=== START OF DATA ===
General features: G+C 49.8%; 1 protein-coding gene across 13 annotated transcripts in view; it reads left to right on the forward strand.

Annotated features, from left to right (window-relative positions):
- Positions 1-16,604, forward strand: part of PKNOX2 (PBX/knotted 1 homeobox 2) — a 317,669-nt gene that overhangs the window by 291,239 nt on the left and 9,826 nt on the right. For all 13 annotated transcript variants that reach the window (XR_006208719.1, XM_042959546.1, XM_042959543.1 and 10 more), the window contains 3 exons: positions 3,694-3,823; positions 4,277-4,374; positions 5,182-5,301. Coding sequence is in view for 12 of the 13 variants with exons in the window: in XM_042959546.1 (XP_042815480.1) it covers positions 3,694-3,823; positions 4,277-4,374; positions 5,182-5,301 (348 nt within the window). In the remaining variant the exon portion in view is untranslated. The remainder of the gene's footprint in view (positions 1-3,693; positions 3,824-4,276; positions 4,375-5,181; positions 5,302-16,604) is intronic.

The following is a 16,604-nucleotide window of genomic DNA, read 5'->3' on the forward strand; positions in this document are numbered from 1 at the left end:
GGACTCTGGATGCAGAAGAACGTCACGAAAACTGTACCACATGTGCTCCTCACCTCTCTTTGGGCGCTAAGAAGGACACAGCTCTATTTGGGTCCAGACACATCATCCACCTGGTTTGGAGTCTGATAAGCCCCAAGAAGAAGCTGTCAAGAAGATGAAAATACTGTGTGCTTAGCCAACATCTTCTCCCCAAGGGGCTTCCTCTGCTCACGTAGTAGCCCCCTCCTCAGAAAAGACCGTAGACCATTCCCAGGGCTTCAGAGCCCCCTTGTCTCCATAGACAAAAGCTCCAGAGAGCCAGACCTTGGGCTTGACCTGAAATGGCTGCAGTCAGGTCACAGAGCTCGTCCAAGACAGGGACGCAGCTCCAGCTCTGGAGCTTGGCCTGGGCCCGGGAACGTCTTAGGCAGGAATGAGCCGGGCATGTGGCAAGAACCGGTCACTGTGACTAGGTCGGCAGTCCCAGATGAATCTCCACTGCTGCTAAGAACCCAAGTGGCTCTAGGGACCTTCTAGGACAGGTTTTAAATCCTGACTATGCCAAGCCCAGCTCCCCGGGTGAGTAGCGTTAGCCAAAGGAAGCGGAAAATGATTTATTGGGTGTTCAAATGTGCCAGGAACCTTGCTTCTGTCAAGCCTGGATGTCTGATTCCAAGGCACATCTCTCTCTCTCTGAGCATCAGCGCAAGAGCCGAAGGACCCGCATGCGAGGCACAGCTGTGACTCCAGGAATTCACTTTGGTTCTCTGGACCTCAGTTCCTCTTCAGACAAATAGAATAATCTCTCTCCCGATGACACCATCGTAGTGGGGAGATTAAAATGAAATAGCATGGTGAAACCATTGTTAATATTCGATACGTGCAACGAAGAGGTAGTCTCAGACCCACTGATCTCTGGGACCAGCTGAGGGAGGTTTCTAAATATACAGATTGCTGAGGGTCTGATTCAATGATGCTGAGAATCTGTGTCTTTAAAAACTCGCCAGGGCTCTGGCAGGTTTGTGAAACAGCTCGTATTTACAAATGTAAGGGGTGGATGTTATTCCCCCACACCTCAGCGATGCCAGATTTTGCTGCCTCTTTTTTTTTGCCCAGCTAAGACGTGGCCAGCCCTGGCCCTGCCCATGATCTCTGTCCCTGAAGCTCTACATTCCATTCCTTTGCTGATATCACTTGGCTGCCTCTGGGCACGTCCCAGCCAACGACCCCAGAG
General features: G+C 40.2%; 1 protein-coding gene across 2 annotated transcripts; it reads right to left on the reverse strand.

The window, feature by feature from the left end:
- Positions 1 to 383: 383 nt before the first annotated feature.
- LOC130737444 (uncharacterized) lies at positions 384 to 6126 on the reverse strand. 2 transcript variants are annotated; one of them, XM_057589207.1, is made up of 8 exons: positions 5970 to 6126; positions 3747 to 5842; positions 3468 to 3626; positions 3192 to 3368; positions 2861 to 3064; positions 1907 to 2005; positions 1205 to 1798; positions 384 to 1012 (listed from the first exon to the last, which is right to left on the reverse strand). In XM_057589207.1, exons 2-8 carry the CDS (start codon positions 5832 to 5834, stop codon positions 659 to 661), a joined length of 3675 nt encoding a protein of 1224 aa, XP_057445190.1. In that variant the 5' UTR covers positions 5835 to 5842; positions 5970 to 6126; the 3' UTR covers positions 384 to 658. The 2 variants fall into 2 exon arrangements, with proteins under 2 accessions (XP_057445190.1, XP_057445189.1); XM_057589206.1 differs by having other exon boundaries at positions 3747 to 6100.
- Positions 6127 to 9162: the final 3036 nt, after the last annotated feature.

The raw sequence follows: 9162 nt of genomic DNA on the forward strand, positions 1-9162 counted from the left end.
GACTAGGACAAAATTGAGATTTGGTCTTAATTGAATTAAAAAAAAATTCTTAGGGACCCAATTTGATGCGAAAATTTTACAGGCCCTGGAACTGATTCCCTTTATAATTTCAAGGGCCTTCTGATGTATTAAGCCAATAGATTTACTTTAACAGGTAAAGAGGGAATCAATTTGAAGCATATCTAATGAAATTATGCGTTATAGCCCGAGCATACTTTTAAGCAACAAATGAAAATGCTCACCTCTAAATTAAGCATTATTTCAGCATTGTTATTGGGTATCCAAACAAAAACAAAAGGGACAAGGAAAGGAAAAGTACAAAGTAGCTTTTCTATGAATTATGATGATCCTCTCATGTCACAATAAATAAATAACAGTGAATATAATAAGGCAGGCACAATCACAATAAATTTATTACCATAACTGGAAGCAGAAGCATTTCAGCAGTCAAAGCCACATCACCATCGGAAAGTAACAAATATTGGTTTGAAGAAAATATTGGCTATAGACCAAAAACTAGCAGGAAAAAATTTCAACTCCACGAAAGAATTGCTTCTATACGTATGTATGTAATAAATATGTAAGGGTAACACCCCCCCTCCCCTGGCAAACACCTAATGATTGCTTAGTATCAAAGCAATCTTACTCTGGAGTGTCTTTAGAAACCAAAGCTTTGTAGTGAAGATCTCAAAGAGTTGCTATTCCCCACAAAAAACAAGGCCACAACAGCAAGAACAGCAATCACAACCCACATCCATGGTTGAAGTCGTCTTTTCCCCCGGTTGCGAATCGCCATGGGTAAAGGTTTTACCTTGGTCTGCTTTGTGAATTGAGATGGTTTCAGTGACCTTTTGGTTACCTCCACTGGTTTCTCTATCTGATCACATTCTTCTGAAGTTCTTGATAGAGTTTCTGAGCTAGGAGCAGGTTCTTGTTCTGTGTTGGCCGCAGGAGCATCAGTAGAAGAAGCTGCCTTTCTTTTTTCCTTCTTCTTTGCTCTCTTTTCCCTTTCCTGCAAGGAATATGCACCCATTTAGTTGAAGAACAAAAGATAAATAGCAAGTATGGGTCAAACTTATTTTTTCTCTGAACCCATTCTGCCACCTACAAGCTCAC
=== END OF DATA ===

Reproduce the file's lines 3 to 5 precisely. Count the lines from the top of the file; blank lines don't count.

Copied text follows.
- Positions 1-16,604, forward strand: part of PKNOX2 (PBX/knotted 1 homeobox 2) — a 317,669-nt gene that overhangs the window by 291,239 nt on the left and 9,826 nt on the right. For all 13 annotated transcript variants that reach the window (XR_006208719.1, XM_042959546.1, XM_042959543.1 and 10 more), the window contains 3 exons: positions 3,694-3,823; positions 4,277-4,374; positions 5,182-5,301. Coding sequence is in view for 12 of the 13 variants with exons in the window: in XM_042959546.1 (XP_042815480.1) it covers positions 3,694-3,823; positions 4,277-4,374; positions 5,182-5,301 (348 nt within the window). In the remaining variant the exon portion in view is untranslated. The remainder of the gene's footprint in view (positions 1-3,693; positions 3,824-4,276; positions 4,375-5,181; positions 5,302-16,604) is intronic.

The following is a 16,604-nucleotide window of genomic DNA, read 5'->3' on the forward strand; positions in this document are numbered from 1 at the left end:
GGACTCTGGATGCAGAAGAACGTCACGAAAACTGTACCACATGTGCTCCTCACCTCTCTTTGGGCGCTAAGAAGGACACAGCTCTATTTGGGTCCAGACACATCATCCACCTGGTTTGGAGTCTGATAAGCCCCAAGAAGAAGCTGTCAAGAAGATGAAAATACTGTGTGCTTAGCCAACATCTTCTCCCCAAGGGGCTTCCTCTGCTCACGTAGTAGCCCCCTCCTCAGAAAAGACCGTAGACCATTCCCAGGGCTTCAGAGCCCCCTTGTCTCCATAGACAAAAGCTCCAGAGAGCCAGACCTTGGGCTTGACCTGAAATGGCTGCAGTCAGGTCACAGAGCTCGTCCAAGACAGGGACGCAGCTCCAGCTCTGGAGCTTGGCCTGGGCCCGGGAACGTCTTAGGCAGGAATGAGCCGGGCATGTGGCAAGAACCGGTCACTGTGACTAGGTCGGCAGTCCCAGATGAATCTCCACTGCTGCTAAGAACCCAAGTGGCTCTAGGGACCTTCTAGGACAGGTTTTAAATCCTGACTATGCCAAGCCCAGCTCCCCGGGTGAGTAGCGTTAGCCAAAGGAAGCGGAAAATGATTTATTGGGTGTTCAAATGTGCCAGGAACCTTGCTTCTGTCAAGCCTGGATGTCTGATTCCAAGGCACATCTCTCTCTCTCTGAGCATCAGCGCAAGAGCCGAAGGACCCGCATGCGAGGCACAGCTGTGACTCCAGGAATTCACTTTGGTTCTCTGGACCTCAGTTCCTCTTCAGACAAATAGAATAATCTCTCTCCCGATGACACCATCGTAGTGGGGAGATTAAAATGAAATAGCATGGTGAAACCATTGTTAATATTCGATACGTGCAACGAAGAGGTAGTCTCAGACCCACTGATCTCTGGGACCAGCTGAGGGAGGTTTCTAAATATACAGATTGCTGAGGGTCTGATTCAATGATGCTGAGAATCTGTGTCTTTAAAAACTCGCCAGGGCTCTGGCAGGTTTGTGAAACAGCTCGTATTTACAAATGTAAGGGGTGGATGTTATTCCCCCACACCTCAGCGATGCCAGATTTTGCTGCCTCTTTTTTTTTGCCCAGCTAAGACGTGGCCAGCCCTGGCCCTGCCCATGATCTCTGTCCCTGAAGCTCTACATTCCATTCCTTTGCTGATATCACTTGGCTGCCTCTGGGCACGTCCCAGCCAACGACCCCAGAG